Wow! Just conducted the worst phone interview in my career…to date. So bad that I took a second and asked myself if it was better to just end it, or to give the candidate some free career searching advice. I hate giving unsolicited advice, so I did ask him if he was interested in hearing some constructive criticism that may help him get further with future employers than he was getting with me. He somewhat reluctantly acquiesced.
Here’s what I told him:
- When on a phone interview, try to sound friendly and enthusiastic. Avoid monotone voice and one word answers (it sounds surly to the interviewer). For example called me, without an appointment, didn’t tell me his full name, and mumbled so much I had to ask him to repeat himself four time.
- When asked why you are interested in the job, avoid answers like “I’m unemployed now, so anything is better than nothing.”
- Avoid whining (seriously, whining) about how hard it’s been on you being let go from your previous roles.
- Do not say things like “I’m a XXX pro-advisor, so doing all that is no problem. It’s easy.
- When I tell you that providing exceptional and professional customer service is a requirement, do not argue with me that it’s not, and that the requirement is being accurate and if I want good customer service, I need to provide you an allowance to take clients out to lunch, and that’s why the clients at your last job never liked you, because the last place wouldn’t do this for you.
- Avoid assuming a job requirement that is not in the job description (professional designation for a role that doesn’t require one) and go on a long tangent about how hard the designation is to obtain, but that that is your sole focus in life and all you really want to accomplish so you will never, ever, have to look for work again.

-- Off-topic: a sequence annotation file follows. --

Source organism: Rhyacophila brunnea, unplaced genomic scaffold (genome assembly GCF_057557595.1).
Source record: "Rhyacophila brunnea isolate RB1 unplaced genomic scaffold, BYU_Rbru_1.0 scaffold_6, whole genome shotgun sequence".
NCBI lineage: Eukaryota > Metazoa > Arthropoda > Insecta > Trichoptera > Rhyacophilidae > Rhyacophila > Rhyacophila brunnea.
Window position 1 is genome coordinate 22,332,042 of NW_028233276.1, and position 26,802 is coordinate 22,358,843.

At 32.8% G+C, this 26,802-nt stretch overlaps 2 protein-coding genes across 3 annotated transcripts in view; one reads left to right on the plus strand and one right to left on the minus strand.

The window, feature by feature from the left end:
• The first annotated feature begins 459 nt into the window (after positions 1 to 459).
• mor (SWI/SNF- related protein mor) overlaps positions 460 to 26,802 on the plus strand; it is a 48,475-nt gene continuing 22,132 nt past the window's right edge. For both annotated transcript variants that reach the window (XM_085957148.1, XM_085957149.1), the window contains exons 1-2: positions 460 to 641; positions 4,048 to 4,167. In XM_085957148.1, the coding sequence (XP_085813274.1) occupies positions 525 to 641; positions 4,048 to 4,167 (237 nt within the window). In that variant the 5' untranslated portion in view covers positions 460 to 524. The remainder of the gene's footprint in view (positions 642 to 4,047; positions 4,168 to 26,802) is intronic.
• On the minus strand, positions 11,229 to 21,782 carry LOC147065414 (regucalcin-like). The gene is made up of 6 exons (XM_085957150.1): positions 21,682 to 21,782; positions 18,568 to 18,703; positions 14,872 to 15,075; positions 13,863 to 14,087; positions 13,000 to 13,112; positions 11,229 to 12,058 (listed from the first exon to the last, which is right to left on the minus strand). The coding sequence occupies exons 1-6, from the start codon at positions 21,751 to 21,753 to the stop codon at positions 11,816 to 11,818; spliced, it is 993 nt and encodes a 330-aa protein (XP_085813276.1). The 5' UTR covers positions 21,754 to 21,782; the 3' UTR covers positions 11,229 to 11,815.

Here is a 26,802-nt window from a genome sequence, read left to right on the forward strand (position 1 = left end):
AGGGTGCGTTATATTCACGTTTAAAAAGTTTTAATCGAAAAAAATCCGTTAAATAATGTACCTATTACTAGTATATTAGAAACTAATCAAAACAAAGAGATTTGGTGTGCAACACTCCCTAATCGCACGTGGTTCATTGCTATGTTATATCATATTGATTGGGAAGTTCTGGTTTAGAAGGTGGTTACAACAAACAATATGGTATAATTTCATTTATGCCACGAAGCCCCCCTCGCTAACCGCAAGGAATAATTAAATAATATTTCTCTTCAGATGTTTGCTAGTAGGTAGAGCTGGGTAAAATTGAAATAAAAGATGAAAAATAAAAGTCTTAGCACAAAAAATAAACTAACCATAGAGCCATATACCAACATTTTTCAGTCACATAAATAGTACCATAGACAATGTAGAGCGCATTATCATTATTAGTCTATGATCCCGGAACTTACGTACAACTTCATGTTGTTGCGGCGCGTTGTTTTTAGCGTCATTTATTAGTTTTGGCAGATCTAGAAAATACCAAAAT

What it boils down to, I told the candidate, is this:
- Apply for roles and companies you’re interested in and convey that interest to the people you talk to.
- Read the requirements, and if you possess them, have examples in mind of how you do. If you don’t think the requirements are important, this might not be the best role. They are important to the employer, and you are not likely to talk them out of it on your initial phone screen.
- Focus on what you can do for them first, and don’t spend an inordinate amount of time talking about outside commitments…ON THE FIRST CALL.
- Yes, employment is a two-way street, and yes, your needs as an employee are important. But first impressions count a lot and if you alienate your phone interviewer by being rude, uncommunicative, dismissive, and complain-y, you’ll never get the chance to showcase your skills.
You may be wondering what the client’s response was…guess! Leave a comment below and I’ll tell you if you’re right!
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Carrie Maldonado is the founder of Today’s Leadership Solutions, a Seattle-based consulting firm providing comprehensive organizational development solutions for companies who are growing and who truly value their people. With certified Executive Coaches, Organizational Behavior Management (OBM) practitioners, SPHR-certified HR professionals, and Organizational Development Specialists, Carrie’s team brings a unique perspective and a cross-functional approach to providing workplace solutions that work. Carrie can be reached for consultation at email@example.com
2 replies on “How to have the worst phone interview in the history of phone interviews. A true story.”
OH BOY! Hung up on you?
That would have been a better idea. He impatiently told me ‘Yeah, well, that’s your opinion. I TOLD you, I can totally do this job. It’s easy.” So I thanked him for his time and let him know I’d be in touch if my client wants to move forward (they don’t)…